The Weave Net legacy plugin actually provides two network drivers to Docker -
weavemesh that can operate without a cluster store and another one
weave that can only work with one (like Docker’s overlay driver), while
the V2 plugin provides one -
operating only in swarm mode.
- Weave Net handles all co-ordination between hosts (referred to by Docker as a “local scope” driver)
- Supports a single network only. A network named
weaveis automatically created for you.
- Uses Weave Net’s partition tolerant IPAM
If you do create additional networks using the
weavemesh driver, containers attached to them will be able to communicate with containers attached to
weave. There is no isolation between those networks.
- This runs in what Docker calls “global scope”, which requires an external cluster store
- Supports multiple networks that must be created using
docker network create --driver weave ...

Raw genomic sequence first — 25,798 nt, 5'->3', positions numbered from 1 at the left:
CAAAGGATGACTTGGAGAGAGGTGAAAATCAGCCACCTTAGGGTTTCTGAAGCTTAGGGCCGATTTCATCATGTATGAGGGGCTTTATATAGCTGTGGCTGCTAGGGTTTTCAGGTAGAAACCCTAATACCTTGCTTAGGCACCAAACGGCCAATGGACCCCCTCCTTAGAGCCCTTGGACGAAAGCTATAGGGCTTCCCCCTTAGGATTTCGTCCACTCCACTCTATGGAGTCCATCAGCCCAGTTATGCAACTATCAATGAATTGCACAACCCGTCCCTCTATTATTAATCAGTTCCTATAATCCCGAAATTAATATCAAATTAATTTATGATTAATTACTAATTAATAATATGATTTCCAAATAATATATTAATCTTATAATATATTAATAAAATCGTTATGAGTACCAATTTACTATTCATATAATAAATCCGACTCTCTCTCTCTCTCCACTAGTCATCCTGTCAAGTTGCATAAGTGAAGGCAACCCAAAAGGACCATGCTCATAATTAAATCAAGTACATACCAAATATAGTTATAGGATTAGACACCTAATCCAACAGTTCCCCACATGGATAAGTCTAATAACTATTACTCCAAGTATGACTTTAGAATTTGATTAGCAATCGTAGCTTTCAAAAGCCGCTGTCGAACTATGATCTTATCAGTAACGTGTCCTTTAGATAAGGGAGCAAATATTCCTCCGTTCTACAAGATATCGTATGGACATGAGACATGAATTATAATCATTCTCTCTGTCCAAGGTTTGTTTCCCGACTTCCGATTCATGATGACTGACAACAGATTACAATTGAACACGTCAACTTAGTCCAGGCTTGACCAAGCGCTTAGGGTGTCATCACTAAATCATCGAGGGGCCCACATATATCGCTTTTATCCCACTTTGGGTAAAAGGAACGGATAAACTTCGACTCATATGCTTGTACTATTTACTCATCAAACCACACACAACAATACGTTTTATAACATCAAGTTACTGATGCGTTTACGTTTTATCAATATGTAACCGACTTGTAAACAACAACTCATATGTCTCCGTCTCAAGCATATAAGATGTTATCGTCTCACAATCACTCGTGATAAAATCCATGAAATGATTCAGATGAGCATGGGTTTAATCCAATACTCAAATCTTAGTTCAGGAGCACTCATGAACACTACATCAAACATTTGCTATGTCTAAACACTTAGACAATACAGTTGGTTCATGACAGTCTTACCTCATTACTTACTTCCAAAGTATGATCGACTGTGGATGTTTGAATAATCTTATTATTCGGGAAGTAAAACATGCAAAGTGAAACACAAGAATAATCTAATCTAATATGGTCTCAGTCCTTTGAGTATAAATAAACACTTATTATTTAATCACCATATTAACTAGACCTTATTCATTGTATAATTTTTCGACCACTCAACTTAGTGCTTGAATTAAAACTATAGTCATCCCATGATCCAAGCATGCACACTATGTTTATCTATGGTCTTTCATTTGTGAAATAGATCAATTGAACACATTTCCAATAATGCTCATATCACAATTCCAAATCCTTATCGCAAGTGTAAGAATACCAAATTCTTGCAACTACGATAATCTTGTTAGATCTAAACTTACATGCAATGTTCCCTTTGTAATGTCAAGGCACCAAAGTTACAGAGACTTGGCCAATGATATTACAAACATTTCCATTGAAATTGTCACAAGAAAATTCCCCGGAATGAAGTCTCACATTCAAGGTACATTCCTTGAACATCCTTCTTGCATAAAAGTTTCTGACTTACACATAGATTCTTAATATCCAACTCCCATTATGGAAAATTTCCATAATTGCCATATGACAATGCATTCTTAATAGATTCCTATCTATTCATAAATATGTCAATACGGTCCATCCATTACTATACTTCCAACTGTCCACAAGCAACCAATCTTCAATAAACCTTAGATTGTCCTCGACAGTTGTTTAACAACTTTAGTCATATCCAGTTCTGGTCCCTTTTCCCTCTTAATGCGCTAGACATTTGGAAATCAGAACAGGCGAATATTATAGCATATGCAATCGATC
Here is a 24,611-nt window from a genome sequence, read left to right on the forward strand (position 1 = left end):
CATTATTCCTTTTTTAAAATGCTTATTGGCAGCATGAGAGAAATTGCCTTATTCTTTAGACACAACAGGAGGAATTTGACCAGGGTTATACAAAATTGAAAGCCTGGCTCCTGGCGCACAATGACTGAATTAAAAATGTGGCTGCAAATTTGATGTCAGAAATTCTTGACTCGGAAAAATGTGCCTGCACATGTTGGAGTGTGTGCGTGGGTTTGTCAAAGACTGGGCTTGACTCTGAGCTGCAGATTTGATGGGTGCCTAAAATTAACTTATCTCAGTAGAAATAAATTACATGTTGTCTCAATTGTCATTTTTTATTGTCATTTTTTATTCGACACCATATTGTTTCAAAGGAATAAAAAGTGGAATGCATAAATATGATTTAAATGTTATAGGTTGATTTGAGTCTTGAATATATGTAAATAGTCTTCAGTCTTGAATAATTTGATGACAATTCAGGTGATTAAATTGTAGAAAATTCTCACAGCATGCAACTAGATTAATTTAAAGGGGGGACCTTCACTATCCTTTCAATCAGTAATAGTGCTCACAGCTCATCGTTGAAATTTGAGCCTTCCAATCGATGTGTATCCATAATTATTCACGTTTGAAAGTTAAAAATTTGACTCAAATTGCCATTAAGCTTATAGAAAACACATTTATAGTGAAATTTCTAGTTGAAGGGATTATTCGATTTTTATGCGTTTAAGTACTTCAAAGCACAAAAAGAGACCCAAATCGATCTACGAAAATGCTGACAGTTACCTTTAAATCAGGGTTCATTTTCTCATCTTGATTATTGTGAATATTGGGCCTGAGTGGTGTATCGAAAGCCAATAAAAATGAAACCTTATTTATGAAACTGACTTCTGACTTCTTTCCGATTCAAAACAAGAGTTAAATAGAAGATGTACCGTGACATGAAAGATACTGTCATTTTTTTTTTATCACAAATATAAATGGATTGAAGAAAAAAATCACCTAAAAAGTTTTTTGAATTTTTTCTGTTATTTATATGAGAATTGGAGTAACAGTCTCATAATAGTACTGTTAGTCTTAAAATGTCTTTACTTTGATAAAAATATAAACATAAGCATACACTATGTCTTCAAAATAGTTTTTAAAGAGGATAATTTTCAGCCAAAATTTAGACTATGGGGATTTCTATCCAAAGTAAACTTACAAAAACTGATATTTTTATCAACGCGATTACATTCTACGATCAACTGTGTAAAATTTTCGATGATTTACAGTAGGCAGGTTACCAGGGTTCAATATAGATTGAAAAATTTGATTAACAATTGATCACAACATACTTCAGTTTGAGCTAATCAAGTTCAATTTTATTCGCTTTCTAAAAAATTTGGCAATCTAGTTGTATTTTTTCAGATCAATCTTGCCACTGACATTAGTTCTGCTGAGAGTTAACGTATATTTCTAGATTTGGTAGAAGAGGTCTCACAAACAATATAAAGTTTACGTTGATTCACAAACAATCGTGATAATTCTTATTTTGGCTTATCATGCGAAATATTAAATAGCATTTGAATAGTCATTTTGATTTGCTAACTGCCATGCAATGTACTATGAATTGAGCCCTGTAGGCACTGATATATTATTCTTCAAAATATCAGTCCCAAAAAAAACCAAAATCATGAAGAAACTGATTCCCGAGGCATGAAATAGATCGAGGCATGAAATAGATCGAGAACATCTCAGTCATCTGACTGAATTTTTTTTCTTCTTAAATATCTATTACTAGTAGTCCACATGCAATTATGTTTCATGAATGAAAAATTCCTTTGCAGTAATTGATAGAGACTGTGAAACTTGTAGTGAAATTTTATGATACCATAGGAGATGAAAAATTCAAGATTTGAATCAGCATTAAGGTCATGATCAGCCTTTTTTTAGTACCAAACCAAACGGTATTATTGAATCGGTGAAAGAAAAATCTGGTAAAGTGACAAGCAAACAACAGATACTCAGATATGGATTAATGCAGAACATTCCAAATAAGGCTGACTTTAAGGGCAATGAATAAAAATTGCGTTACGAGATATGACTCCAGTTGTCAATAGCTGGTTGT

- Used with Docker’s cluster-store-based IPAM
There’s no specific documentation from Docker on using a cluster store, but the first part of Getting Started with Docker Multi-host Networking is a good place to start.
Note: In the case of multiple networks using the
weavedriver, all containers are on the same virtual network but Docker allocates their addresses on different subnets so they cannot talk to each other directly.
The plugin accepts the following options via
docker network create ... --opt:
works.weave.multicast– tells weave to add a static IP route for multicast traffic onto its interface.
Note: If you connect a container to multiple Weave networks, at most one of them can have the multicast route enabled. The
weavenetwork created when the plugin is first launched has the multicast option turned on, but for any networks you create it defaults to off.
- The driver runs within the plugin V2.
- Requires Docker to run in swarm mode.
- Supports multiple networks.
- Used with Docker’s IPAM.